Career Technical Education Discrimination
In 2014 there are still striking gender disparities in fields such as, guidance and counseling practices, career technical education programs, in the level and quality of classes available in traditionally male and female career technical education programs, and in the wages earned by female and male career technical education graduates. An interesting comparison of two surveys, one in Montana in 1980 and another in Virginia in 1995, illustrates a large, enduring gender gap in a critical career technical education program area. In Montana in 1980, females accounted for half of enrollment in only one high school technical education course. Female enrollment was less than 10 percent in all other high school technical education courses. While in Virginia in 1995, only one high school technical education course, Communications Technology, had about 50 percent female enrollment. In the 32 remaining high school technical education courses, female enrollment was less than 15 percent in 27 course and less than 10 percent in 17 courses (Carnevale, Smith, & Strohl, 2010). In 1995, Virginia students explained gender differences in terms that could be considered classic for career technical education. Females and males both perceived technology education classes as "guy" classes and females perceived technology education classrooms as dirty, hence “unfeminine”. Remote locations away from the core of the school building, sexist and dehumanizing comments from male students were all reasons stated by female students as reasons to not enroll. Other accounts portray similar situations in other areas of career technical education and in other places. For example, the number of female technology education students, teachers and teacher educators remain low in British Columbia. This disproportion is explained by continued recruiting inequities, a history of gendering in the field, and resistance to gender-specific interventions (Braundy,...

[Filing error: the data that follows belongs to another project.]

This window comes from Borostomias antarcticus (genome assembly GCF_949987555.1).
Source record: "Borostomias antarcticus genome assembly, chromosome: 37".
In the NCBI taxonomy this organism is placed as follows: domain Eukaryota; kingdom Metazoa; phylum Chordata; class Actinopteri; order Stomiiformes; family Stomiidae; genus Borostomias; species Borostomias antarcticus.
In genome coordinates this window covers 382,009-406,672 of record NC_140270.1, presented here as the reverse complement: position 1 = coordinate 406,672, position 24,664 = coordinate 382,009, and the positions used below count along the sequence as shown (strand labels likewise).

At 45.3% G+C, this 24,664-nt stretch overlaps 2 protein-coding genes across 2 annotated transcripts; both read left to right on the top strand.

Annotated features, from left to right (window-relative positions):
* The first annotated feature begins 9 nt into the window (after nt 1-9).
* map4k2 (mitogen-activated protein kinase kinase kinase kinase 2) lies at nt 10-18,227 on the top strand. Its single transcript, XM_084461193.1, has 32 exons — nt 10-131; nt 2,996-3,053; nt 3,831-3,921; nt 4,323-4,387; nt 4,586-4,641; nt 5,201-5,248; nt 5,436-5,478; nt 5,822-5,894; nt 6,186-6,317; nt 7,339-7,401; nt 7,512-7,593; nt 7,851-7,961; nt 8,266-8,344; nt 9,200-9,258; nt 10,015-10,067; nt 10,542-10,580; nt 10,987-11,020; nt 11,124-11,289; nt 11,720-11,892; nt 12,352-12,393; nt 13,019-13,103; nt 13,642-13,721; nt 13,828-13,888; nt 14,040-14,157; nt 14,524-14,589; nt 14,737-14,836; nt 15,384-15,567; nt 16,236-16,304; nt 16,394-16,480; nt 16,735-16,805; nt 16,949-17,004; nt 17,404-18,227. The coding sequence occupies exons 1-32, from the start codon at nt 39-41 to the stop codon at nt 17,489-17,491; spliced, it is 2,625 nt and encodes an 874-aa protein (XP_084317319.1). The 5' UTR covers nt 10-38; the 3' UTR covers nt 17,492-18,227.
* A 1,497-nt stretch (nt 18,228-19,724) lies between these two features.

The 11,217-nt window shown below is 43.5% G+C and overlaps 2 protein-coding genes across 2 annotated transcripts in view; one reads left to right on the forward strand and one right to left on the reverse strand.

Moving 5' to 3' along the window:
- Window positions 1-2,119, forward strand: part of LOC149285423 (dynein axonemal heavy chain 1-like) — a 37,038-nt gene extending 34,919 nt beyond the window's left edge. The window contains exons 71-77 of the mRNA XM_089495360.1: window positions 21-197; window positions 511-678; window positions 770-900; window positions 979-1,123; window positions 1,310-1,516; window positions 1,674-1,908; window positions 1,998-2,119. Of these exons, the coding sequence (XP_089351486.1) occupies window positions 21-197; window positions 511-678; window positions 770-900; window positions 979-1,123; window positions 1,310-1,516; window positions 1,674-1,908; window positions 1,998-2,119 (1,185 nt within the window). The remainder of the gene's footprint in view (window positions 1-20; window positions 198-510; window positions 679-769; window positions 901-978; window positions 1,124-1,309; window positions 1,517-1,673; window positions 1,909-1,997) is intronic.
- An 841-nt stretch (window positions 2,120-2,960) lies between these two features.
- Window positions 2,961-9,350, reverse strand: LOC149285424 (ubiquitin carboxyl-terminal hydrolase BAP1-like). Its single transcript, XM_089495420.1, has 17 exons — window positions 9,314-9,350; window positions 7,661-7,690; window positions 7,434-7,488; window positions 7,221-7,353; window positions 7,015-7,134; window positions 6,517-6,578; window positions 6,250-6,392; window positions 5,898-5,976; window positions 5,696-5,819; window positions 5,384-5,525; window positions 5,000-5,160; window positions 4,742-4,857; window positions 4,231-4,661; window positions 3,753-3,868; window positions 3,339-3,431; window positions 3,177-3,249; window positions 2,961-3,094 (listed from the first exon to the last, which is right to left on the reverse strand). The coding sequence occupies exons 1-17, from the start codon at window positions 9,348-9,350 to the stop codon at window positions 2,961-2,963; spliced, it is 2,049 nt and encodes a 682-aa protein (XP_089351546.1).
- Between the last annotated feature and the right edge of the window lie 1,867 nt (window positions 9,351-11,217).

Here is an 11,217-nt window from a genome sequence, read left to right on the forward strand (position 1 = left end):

References: Wonacott, M. E. (2002). Equity in Career and Technical Education. Retrieved February 16,
2014, from http://www.calpro-online.org/eric/docgen.asp?tbl=mr&ID=110
Howell, R. T. (2000, Spring). Missing XX Chromosomes in Design and Technology Education.
Retrieved February 16, 2014, from http://scholar.lib.vt.edu/ejournals/JITE/v37n3/braundy.html
Kerka, S. (2001). Nontraditional Employment and Training. Retrieved February 16, 2014, from
Carnevale, A. P., Smith, N., & Strohl, J. (2010, June). Projections of Jobs and Education
Requirments Through 2018 (Rep.)
McNulty, M. (2013, April 8). Report: Women still missing from high-skill, high-wage CTE
Clark, J. (2013, March 20). Women and Girls Still Missing from Career and Technical Education
in High Paying Fields, Some States Showing Progress
Please join StudyMode to read the full document